What also might be relevant to my reactions to both space operas is the way that Banks eschews writing sequential books. Dune sets up a running narrative of events whereas Banks’ Culture series  (as far as I can tell from the Wikipedia page) does not. Most of his science fiction novels are set in this universe, but they are all independent pieces. I think I like this structure better even if the sequential approach of Herbert’s Dune offers a broader canvas and more room to work out theme and motif. I might be out on a limb here, but I get the feeling that the non-sequential approach means that Banks always needs to keep the Culture universe-mythology/elements to a knowable minimum. He can’t assume a reader’s previous knowledge of other books, so he must make his novels more accessible. Or at least his editors might make him do this. Anyways, I think I need to stop philosophizing on sci-fi before it becomes an “academic” interest.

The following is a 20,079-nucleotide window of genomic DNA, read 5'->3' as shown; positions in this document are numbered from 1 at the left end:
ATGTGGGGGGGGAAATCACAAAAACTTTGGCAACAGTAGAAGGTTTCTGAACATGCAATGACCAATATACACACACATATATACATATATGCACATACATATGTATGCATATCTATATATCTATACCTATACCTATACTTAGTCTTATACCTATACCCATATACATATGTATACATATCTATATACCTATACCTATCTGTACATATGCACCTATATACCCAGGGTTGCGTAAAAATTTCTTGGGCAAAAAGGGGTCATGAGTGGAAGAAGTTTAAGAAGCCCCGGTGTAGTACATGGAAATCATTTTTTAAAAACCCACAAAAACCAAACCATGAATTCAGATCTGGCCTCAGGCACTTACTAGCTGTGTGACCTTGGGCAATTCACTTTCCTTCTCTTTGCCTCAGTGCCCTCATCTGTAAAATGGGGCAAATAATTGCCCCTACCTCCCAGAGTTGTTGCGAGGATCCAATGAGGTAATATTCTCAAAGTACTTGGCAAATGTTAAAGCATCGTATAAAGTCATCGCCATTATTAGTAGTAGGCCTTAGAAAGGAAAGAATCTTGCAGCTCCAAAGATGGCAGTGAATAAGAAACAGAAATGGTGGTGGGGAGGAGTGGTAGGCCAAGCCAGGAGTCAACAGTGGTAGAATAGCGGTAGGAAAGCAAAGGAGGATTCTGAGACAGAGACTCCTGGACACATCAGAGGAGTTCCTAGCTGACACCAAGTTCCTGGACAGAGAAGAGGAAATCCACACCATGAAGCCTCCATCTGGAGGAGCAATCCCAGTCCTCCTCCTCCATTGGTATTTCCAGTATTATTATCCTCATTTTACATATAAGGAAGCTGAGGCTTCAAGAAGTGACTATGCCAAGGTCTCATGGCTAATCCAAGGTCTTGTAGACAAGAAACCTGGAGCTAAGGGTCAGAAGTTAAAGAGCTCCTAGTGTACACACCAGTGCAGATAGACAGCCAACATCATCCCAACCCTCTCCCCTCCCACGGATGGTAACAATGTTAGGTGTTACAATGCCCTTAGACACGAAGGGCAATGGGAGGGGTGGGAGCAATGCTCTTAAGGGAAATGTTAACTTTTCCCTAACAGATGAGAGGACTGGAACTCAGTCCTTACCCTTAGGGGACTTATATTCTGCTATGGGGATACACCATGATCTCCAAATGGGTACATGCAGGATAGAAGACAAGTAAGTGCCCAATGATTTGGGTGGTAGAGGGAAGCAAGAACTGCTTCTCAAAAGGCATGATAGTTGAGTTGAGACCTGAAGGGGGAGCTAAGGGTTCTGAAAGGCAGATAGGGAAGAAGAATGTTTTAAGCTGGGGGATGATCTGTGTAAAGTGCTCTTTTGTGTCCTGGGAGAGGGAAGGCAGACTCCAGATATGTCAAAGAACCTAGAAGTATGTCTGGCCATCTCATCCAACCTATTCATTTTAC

I would highly recommend Consider Phlebas to fans of science fiction as it is very well-written and surprisingly accessible.

Banks, Iain M. Consider Phlebas. London: Orbit Books, 1987. Print.